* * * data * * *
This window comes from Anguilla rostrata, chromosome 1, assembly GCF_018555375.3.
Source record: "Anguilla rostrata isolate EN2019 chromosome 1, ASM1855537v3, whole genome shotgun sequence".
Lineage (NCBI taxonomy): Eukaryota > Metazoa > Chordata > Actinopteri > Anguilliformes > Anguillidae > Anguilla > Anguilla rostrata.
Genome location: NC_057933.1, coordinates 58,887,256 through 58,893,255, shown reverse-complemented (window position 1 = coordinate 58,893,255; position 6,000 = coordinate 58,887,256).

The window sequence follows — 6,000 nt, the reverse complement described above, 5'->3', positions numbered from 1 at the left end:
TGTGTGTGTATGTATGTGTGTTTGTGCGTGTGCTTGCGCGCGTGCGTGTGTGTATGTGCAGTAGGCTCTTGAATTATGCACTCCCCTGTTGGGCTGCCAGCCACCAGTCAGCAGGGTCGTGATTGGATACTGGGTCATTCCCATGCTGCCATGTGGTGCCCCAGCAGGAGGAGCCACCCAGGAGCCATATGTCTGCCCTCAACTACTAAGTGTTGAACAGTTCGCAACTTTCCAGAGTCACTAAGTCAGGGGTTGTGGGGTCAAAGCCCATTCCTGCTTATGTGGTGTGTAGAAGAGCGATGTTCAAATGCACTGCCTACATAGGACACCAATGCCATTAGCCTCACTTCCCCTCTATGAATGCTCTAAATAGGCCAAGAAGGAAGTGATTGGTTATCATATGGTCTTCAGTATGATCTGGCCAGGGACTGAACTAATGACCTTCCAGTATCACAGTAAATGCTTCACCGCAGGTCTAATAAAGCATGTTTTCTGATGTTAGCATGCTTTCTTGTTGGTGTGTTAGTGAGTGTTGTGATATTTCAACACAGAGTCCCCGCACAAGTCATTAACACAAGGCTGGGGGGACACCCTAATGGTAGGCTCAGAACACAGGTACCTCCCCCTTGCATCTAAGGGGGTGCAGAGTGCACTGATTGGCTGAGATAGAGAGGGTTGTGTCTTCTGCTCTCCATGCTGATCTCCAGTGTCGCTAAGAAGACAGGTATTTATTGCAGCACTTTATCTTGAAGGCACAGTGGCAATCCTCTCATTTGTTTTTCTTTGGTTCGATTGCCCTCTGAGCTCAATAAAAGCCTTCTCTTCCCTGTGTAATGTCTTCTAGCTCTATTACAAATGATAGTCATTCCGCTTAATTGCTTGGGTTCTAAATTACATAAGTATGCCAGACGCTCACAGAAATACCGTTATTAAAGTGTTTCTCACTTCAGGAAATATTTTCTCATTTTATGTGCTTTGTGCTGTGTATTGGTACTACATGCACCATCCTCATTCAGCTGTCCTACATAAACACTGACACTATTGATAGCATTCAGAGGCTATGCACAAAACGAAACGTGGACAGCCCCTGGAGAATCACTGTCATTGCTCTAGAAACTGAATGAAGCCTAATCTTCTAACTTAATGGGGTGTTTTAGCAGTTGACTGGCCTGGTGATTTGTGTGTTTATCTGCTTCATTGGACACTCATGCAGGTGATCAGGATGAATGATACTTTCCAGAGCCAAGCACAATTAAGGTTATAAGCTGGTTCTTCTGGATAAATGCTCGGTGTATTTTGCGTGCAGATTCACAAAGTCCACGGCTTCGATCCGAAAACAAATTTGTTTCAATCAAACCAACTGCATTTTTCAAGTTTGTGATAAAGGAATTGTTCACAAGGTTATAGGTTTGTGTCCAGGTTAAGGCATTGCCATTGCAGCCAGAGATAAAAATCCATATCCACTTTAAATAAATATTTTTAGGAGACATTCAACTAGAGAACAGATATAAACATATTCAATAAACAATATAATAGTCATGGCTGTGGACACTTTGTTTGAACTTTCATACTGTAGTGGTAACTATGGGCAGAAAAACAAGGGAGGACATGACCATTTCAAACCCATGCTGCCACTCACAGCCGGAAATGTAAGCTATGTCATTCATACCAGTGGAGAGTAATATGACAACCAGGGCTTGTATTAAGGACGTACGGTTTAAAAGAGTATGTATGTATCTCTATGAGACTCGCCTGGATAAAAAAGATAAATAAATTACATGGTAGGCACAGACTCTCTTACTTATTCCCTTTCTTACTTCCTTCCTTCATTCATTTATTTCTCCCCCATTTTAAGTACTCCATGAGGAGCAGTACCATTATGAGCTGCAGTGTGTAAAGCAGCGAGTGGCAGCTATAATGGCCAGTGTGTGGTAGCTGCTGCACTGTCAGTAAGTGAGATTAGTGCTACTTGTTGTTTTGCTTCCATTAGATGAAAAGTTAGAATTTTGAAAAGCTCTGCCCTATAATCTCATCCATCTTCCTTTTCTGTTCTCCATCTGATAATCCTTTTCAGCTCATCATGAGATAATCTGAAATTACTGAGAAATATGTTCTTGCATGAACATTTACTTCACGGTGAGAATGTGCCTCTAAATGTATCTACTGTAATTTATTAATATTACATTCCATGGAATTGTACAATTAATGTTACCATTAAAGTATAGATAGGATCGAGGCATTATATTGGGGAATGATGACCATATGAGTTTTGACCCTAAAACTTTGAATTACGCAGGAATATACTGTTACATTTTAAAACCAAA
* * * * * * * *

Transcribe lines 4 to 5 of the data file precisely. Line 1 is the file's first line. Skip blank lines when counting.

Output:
Genome location: NC_057933.1, coordinates 58,887,256 through 58,893,255, shown reverse-complemented (window position 1 = coordinate 58,893,255; position 6,000 = coordinate 58,887,256).

The window sequence follows — 6,000 nt, the reverse complement described above, 5'->3', positions numbered from 1 at the left end: